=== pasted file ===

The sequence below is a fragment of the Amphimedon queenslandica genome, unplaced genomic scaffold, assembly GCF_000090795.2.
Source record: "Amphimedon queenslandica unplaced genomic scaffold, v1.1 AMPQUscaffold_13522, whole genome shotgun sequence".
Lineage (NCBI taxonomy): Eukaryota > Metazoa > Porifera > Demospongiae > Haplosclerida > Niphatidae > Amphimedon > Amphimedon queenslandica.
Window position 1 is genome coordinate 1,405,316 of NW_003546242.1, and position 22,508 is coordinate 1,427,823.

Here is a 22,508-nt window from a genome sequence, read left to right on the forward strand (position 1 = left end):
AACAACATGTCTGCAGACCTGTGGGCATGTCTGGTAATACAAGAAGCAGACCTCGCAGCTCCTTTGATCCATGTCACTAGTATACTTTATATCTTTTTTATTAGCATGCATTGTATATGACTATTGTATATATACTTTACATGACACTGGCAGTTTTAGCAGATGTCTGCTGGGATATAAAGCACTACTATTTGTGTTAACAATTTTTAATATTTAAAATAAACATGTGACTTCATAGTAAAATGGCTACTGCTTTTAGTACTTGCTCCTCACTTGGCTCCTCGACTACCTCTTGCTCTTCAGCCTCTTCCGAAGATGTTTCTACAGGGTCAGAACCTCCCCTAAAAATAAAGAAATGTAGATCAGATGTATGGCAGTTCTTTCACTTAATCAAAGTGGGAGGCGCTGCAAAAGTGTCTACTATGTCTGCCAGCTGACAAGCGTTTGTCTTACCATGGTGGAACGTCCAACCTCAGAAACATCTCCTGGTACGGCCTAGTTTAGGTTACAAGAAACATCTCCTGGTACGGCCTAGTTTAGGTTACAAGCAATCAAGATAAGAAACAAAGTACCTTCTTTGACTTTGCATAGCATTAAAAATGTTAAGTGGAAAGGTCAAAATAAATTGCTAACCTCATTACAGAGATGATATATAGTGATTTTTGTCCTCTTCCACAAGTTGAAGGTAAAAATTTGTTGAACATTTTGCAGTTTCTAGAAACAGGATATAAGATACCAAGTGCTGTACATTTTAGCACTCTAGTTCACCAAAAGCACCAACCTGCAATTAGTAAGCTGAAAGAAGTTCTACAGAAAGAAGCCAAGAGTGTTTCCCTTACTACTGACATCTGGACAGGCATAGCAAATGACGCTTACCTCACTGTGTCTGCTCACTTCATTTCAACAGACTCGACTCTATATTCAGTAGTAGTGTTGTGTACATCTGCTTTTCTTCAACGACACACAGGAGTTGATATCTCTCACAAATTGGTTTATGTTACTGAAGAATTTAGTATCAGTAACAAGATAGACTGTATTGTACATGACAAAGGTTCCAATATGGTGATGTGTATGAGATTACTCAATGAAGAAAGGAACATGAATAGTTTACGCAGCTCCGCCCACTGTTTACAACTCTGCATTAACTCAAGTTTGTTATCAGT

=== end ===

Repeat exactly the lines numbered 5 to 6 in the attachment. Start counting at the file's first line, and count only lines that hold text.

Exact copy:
Here is a 22,508-nt window from a genome sequence, read left to right on the forward strand (position 1 = left end):
AACAACATGTCTGCAGACCTGTGGGCATGTCTGGTAATACAAGAAGCAGACCTCGCAGCTCCTTTGATCCATGTCACTAGTATACTTTATATCTTTTTTATTAGCATGCATTGTATATGACTATTGTATATATACTTTACATGACACTGGCAGTTTTAGCAGATGTCTGCTGGGATATAAAGCACTACTATTTGTGTTAACAATTTTTAATATTTAAAATAAACATGTGACTTCATAGTAAAATGGCTACTGCTTTTAGTACTTGCTCCTCACTTGGCTCCTCGACTACCTCTTGCTCTTCAGCCTCTTCCGAAGATGTTTCTACAGGGTCAGAACCTCCCCTAAAAATAAAGAAATGTAGATCAGATGTATGGCAGTTCTTTCACTTAATCAAAGTGGGAGGCGCTGCAAAAGTGTCTACTATGTCTGCCAGCTGACAAGCGTTTGTCTTACCATGGTGGAACGTCCAACCTCAGAAACATCTCCTGGTACGGCCTAGTTTAGGTTACAAGAAACATCTCCTGGTACGGCCTAGTTTAGGTTACAAGCAATCAAGATAAGAAACAAAGTACCTTCTTTGACTTTGCATAGCATTAAAAATGTTAAGTGGAAAGGTCAAAATAAATTGCTAACCTCATTACAGAGATGATATATAGTGATTTTTGTCCTCTTCCACAAGTTGAAGGTAAAAATTTGTTGAACATTTTGCAGTTTCTAGAAACAGGATATAAGATACCAAGTGCTGTACATTTTAGCACTCTAGTTCACCAAAAGCACCAACCTGCAATTAGTAAGCTGAAAGAAGTTCTACAGAAAGAAGCCAAGAGTGTTTCCCTTACTACTGACATCTGGACAGGCATAGCAAATGACGCTTACCTCACTGTGTCTGCTCACTTCATTTCAACAGACTCGACTCTATATTCAGTAGTAGTGTTGTGTACATCTGCTTTTCTTCAACGACACACAGGAGTTGATATCTCTCACAAATTGGTTTATGTTACTGAAGAATTTAGTATCAGTAACAAGATAGACTGTATTGTACATGACAAAGGTTCCAATATGGTGATGTGTATGAGATTACTCAATGAAGAAAGGAACATGAATAGTTTACGCAGCTCCGCCCACTGTTTACAACTCTGCATTAACTCAAGTTTGTTATCAGT